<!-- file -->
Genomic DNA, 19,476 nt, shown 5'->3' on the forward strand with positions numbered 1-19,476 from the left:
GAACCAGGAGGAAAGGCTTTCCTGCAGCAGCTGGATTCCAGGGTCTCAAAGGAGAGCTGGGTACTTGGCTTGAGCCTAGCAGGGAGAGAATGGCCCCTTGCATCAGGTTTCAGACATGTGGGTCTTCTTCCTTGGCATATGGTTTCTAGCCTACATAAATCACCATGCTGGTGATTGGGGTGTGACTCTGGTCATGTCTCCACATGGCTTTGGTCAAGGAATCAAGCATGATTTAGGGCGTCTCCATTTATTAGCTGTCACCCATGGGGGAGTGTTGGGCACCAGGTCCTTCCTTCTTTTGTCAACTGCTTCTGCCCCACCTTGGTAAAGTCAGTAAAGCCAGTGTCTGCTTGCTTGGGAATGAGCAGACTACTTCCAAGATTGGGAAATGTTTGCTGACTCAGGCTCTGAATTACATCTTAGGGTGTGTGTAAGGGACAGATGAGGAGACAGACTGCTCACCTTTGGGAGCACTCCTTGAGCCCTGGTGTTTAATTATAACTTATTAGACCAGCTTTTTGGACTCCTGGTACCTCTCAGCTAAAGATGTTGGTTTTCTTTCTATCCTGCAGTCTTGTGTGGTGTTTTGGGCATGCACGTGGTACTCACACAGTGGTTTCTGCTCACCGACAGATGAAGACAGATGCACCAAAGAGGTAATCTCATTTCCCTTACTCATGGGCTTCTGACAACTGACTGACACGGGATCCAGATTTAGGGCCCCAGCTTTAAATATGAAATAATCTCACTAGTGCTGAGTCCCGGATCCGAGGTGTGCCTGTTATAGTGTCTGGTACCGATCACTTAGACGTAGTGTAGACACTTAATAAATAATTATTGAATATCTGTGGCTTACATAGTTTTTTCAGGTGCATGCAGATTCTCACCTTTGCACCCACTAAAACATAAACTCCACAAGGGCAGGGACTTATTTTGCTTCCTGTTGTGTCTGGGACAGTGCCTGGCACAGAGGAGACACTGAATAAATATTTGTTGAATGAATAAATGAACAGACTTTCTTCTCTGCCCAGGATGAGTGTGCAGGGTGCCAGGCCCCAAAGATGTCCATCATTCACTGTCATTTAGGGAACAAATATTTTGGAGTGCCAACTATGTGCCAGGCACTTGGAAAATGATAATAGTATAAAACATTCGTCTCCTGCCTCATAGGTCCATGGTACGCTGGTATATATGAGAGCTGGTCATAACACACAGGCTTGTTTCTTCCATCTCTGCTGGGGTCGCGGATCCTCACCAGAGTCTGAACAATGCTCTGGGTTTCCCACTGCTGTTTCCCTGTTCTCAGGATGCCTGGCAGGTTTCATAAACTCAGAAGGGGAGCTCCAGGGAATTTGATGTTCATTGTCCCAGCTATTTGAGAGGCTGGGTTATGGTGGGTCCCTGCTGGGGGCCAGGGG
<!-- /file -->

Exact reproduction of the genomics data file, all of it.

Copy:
Genomic DNA, 19,476 nt, shown 5'->3' on the forward strand with positions numbered 1-19,476 from the left:
GAACCAGGAGGAAAGGCTTTCCTGCAGCAGCTGGATTCCAGGGTCTCAAAGGAGAGCTGGGTACTTGGCTTGAGCCTAGCAGGGAGAGAATGGCCCCTTGCATCAGGTTTCAGACATGTGGGTCTTCTTCCTTGGCATATGGTTTCTAGCCTACATAAATCACCATGCTGGTGATTGGGGTGTGACTCTGGTCATGTCTCCACATGGCTTTGGTCAAGGAATCAAGCATGATTTAGGGCGTCTCCATTTATTAGCTGTCACCCATGGGGGAGTGTTGGGCACCAGGTCCTTCCTTCTTTTGTCAACTGCTTCTGCCCCACCTTGGTAAAGTCAGTAAAGCCAGTGTCTGCTTGCTTGGGAATGAGCAGACTACTTCCAAGATTGGGAAATGTTTGCTGACTCAGGCTCTGAATTACATCTTAGGGTGTGTGTAAGGGACAGATGAGGAGACAGACTGCTCACCTTTGGGAGCACTCCTTGAGCCCTGGTGTTTAATTATAACTTATTAGACCAGCTTTTTGGACTCCTGGTACCTCTCAGCTAAAGATGTTGGTTTTCTTTCTATCCTGCAGTCTTGTGTGGTGTTTTGGGCATGCACGTGGTACTCACACAGTGGTTTCTGCTCACCGACAGATGAAGACAGATGCACCAAAGAGGTAATCTCATTTCCCTTACTCATGGGCTTCTGACAACTGACTGACACGGGATCCAGATTTAGGGCCCCAGCTTTAAATATGAAATAATCTCACTAGTGCTGAGTCCCGGATCCGAGGTGTGCCTGTTATAGTGTCTGGTACCGATCACTTAGACGTAGTGTAGACACTTAATAAATAATTATTGAATATCTGTGGCTTACATAGTTTTTTCAGGTGCATGCAGATTCTCACCTTTGCACCCACTAAAACATAAACTCCACAAGGGCAGGGACTTATTTTGCTTCCTGTTGTGTCTGGGACAGTGCCTGGCACAGAGGAGACACTGAATAAATATTTGTTGAATGAATAAATGAACAGACTTTCTTCTCTGCCCAGGATGAGTGTGCAGGGTGCCAGGCCCCAAAGATGTCCATCATTCACTGTCATTTAGGGAACAAATATTTTGGAGTGCCAACTATGTGCCAGGCACTTGGAAAATGATAATAGTATAAAACATTCGTCTCCTGCCTCATAGGTCCATGGTACGCTGGTATATATGAGAGCTGGTCATAACACACAGGCTTGTTTCTTCCATCTCTGCTGGGGTCGCGGATCCTCACCAGAGTCTGAACAATGCTCTGGGTTTCCCACTGCTGTTTCCCTGTTCTCAGGATGCCTGGCAGGTTTCATAAACTCAGAAGGGGAGCTCCAGGGAATTTGATGTTCATTGTCCCAGCTATTTGAGAGGCTGGGTTATGGTGGGTCCCTGCTGGGGGCCAGGGG